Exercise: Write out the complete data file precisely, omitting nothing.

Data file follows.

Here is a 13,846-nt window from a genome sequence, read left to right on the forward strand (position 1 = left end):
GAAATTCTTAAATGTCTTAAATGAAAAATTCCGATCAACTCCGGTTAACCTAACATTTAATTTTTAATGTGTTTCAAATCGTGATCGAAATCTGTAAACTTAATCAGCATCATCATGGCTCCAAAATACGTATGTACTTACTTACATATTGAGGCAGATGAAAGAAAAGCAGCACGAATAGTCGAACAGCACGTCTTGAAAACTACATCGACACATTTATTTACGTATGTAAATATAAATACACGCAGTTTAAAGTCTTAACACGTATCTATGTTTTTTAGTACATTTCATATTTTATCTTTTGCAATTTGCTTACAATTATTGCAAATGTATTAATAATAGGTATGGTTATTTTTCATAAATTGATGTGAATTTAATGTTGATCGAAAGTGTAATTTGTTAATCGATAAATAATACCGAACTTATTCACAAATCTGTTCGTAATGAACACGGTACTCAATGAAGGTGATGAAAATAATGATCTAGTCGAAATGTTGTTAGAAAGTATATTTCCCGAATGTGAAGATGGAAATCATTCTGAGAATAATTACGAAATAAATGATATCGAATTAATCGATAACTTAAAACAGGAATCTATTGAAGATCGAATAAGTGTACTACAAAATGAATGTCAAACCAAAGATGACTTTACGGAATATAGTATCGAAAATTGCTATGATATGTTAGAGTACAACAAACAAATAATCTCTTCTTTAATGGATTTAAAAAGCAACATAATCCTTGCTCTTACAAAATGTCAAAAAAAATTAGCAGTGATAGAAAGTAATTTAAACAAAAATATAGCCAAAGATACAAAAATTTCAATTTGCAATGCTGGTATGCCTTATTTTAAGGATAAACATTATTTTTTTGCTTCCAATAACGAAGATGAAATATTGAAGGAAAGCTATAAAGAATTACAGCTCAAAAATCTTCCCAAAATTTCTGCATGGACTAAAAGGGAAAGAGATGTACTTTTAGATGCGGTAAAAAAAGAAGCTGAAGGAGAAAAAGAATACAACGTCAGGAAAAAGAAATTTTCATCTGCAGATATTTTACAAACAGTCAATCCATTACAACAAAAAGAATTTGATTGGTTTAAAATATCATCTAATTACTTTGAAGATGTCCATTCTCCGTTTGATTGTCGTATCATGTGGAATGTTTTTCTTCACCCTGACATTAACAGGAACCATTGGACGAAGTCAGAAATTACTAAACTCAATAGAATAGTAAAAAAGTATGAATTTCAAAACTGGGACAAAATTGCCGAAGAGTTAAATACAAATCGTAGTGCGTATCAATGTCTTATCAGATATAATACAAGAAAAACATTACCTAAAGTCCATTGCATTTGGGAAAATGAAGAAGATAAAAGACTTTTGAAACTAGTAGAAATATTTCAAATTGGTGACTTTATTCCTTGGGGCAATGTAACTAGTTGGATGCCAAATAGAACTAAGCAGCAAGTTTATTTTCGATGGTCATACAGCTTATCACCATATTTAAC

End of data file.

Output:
Here is a 13,846-nt window from a genome sequence, read left to right on the forward strand (position 1 = left end):
GAAATTCTTAAATGTCTTAAATGAAAAATTCCGATCAACTCCGGTTAACCTAACATTTAATTTTTAATGTGTTTCAAATCGTGATCGAAATCTGTAAACTTAATCAGCATCATCATGGCTCCAAAATACGTATGTACTTACTTACATATTGAGGCAGATGAAAGAAAAGCAGCACGAATAGTCGAACAGCACGTCTTGAAAACTACATCGACACATTTATTTACGTATGTAAATATAAATACACGCAGTTTAAAGTCTTAACACGTATCTATGTTTTTTAGTACATTTCATATTTTATCTTTTGCAATTTGCTTACAATTATTGCAAATGTATTAATAATAGGTATGGTTATTTTTCATAAATTGATGTGAATTTAATGTTGATCGAAAGTGTAATTTGTTAATCGATAAATAATACCGAACTTATTCACAAATCTGTTCGTAATGAACACGGTACTCAATGAAGGTGATGAAAATAATGATCTAGTCGAAATGTTGTTAGAAAGTATATTTCCCGAATGTGAAGATGGAAATCATTCTGAGAATAATTACGAAATAAATGATATCGAATTAATCGATAACTTAAAACAGGAATCTATTGAAGATCGAATAAGTGTACTACAAAATGAATGTCAAACCAAAGATGACTTTACGGAATATAGTATCGAAAATTGCTATGATATGTTAGAGTACAACAAACAAATAATCTCTTCTTTAATGGATTTAAAAAGCAACATAATCCTTGCTCTTACAAAATGTCAAAAAAAATTAGCAGTGATAGAAAGTAATTTAAACAAAAATATAGCCAAAGATACAAAAATTTCAATTTGCAATGCTGGTATGCCTTATTTTAAGGATAAACATTATTTTTTTGCTTCCAATAACGAAGATGAAATATTGAAGGAAAGCTATAAAGAATTACAGCTCAAAAATCTTCCCAAAATTTCTGCATGGACTAAAAGGGAAAGAGATGTACTTTTAGATGCGGTAAAAAAAGAAGCTGAAGGAGAAAAAGAATACAACGTCAGGAAAAAGAAATTTTCATCTGCAGATATTTTACAAACAGTCAATCCATTACAACAAAAAGAATTTGATTGGTTTAAAATATCATCTAATTACTTTGAAGATGTCCATTCTCCGTTTGATTGTCGTATCATGTGGAATGTTTTTCTTCACCCTGACATTAACAGGAACCATTGGACGAAGTCAGAAATTACTAAACTCAATAGAATAGTAAAAAAGTATGAATTTCAAAACTGGGACAAAATTGCCGAAGAGTTAAATACAAATCGTAGTGCGTATCAATGTCTTATCAGATATAATACAAGAAAAACATTACCTAAAGTCCATTGCATTTGGGAAAATGAAGAAGATAAAAGACTTTTGAAACTAGTAGAAATATTTCAAATTGGTGACTTTATTCCTTGGGGCAATGTAACTAGTTGGATGCCAAATAGAACTAAGCAGCAAGTTTATTTTCGATGGTCATACAGCTTATCACCATATTTAAC